Robbie Robertson Talks About New Album, Favorite Song By The Band

Features, Interviews — By on April 18, 2011 6:51 pm

Robbie Robertson wrote some of the greatest rock songs of the late ‘60s and ‘70s. As a member of The Band, he penned classic songs filled with rueful stories and quirky characters. Robertson’s first album in more than a decade, How to Become Clairvoyant, is more memoir than fiction. He talks with Studio 360’s Kurt Andersen about how he learned the art of storytelling on the Six Nations reservation, and reveals his favorite song recorded by The Band.

The outstanding public radio music interview show airs on a plethora of stations throughout the country, but you can listen to the entire interview with Robbie Robertson right here.

Kurt Andersen is a writer. His novel Heyday, a New York Times bestseller, was included on several short lists of the best novels of 2007 (Chicago Tribune, Chicago Sun-Times, The Onion, New York Public Library) and won the Langum Prize for the year’s best work of American historical fiction. His earlier novel, Turn of the Century, was a bestseller and New York Times Notable Book that Times reviewers called “wickedly satirical,” “outrageously funny” and “the most un-clichéd novel imaginable,” and that The Wall Street Journal called a “smart, funny and excruciatingly deft portrait of our age.”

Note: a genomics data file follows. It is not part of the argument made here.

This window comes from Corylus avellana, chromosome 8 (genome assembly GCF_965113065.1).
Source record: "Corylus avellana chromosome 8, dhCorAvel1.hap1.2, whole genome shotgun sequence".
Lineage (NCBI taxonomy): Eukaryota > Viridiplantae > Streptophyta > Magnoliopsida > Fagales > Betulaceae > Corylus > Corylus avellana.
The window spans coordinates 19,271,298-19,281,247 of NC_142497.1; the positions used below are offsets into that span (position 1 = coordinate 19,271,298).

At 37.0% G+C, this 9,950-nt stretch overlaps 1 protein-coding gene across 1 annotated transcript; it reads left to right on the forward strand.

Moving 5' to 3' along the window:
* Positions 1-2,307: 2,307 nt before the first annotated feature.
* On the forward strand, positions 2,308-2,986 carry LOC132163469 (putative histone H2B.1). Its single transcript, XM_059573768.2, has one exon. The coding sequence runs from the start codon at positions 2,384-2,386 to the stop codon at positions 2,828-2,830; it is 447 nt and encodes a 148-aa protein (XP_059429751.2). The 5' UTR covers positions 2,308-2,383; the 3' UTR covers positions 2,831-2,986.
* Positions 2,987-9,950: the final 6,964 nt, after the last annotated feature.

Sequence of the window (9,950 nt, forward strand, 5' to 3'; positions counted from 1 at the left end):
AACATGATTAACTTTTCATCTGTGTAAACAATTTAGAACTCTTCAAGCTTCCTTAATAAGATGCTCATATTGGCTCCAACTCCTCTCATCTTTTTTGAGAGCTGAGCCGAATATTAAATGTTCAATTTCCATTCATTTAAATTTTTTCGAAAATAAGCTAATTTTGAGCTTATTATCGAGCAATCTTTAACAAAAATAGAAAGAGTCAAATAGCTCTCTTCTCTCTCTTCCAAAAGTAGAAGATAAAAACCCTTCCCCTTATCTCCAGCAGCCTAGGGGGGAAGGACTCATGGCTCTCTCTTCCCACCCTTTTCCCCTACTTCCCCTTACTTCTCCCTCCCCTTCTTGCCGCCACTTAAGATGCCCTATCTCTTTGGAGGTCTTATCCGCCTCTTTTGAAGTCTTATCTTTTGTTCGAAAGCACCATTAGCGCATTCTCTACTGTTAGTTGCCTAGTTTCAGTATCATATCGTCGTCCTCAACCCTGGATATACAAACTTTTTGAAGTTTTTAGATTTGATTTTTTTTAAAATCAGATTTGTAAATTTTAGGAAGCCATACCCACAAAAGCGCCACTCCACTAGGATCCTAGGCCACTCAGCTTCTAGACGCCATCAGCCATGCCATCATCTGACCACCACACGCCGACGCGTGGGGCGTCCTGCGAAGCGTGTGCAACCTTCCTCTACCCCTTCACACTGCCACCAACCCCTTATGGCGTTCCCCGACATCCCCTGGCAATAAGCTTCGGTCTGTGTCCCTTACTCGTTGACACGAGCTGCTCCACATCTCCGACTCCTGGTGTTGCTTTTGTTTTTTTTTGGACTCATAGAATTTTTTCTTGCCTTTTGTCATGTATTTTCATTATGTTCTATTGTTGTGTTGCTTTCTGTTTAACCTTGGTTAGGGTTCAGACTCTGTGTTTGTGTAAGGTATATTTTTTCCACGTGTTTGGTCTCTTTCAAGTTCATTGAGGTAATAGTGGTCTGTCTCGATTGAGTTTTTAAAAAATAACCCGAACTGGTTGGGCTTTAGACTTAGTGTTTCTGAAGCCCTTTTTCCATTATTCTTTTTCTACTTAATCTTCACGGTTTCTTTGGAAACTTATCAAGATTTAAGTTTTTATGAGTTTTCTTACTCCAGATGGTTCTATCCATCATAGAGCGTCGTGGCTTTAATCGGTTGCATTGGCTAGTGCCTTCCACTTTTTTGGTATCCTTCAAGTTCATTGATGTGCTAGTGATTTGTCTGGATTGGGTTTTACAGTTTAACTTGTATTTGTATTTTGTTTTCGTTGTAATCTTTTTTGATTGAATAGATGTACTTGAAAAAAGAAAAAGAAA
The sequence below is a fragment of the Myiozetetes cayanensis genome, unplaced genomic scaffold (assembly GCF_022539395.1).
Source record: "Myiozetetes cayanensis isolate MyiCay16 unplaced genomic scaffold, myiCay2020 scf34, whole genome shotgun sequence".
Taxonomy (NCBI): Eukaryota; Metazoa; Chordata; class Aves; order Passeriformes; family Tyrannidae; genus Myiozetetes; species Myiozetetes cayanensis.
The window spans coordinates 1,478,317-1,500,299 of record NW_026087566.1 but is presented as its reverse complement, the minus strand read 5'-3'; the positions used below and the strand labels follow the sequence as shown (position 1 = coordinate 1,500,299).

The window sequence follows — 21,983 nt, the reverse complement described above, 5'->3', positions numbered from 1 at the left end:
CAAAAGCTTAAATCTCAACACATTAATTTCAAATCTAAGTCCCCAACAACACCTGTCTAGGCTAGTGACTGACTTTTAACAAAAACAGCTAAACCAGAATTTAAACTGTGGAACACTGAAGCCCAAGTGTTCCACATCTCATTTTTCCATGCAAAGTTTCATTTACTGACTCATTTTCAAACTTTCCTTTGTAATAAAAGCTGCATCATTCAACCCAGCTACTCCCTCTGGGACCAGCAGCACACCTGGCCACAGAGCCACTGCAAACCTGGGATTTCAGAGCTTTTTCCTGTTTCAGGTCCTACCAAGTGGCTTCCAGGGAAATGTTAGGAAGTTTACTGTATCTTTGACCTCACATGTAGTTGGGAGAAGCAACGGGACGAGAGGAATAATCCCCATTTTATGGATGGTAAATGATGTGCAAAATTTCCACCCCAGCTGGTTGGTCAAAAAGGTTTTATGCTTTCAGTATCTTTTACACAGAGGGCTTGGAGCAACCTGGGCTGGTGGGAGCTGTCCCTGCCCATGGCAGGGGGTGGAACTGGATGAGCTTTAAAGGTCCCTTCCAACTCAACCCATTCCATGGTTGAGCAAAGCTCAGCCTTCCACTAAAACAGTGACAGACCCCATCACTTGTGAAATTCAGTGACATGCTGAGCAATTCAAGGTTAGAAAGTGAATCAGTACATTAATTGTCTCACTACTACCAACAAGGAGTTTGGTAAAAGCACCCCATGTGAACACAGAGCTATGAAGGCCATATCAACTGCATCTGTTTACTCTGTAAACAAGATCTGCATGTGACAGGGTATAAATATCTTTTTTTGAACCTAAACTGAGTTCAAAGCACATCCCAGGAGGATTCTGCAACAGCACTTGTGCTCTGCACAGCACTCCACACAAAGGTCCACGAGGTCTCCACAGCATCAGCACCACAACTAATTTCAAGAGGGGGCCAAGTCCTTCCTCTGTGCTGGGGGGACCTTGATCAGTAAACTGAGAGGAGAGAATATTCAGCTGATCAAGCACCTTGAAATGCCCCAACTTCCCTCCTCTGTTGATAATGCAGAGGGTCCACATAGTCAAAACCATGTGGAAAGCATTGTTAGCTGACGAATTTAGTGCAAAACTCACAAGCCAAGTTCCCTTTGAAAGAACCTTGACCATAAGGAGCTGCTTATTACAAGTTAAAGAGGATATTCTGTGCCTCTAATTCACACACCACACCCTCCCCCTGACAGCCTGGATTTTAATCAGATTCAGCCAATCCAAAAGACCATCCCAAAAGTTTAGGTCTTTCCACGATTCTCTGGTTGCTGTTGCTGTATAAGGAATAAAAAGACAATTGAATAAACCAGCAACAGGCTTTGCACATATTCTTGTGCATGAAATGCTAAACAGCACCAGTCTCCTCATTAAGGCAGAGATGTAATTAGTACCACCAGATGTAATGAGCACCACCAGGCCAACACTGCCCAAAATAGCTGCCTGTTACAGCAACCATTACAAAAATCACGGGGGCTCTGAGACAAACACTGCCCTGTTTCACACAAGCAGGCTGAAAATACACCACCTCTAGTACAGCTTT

He is also author of Reset, a book-length essay about the history and consequences of the 2008-09 financial crisis and recession, and of The Real Thing, a book of humorous essays. He has written and produced prime-time network television programs and pilots for NBC, ABC and HBO, and co-authored Loose Lips, an off-Broadway theatrical revue that had long runs in New York and Los Angeles.

Andersen began his career in journalism at NBC’s Today program and at Time, where he was an award-winning writer on politics and criminal justice and for eight years the magazine’s architecture and design critic. Returning to Time in 1993 as editor-at-large, he wrote a weekly column on culture. From 1996 through 1999 he was a staff writer and columnist “The Culture Industry”) for The New Yorker, and from 2004 through 2009 wrote a column (“The Imperial City”) for New York.

He was also a co-founder of, editorial director of Colors magazine, and editor-in-chief of both New York and Spy magazines, the latter of which he co-founded.

He graduated magna cum laude from Harvard College, and is a member of the boards of trustees of the Smithsonian’s Cooper-Hewitt National Design Museum and the Pratt Institute. He lives with his family in New York City.

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1 Comment

  1. Rich Lepp says:

    Cool, very cool.

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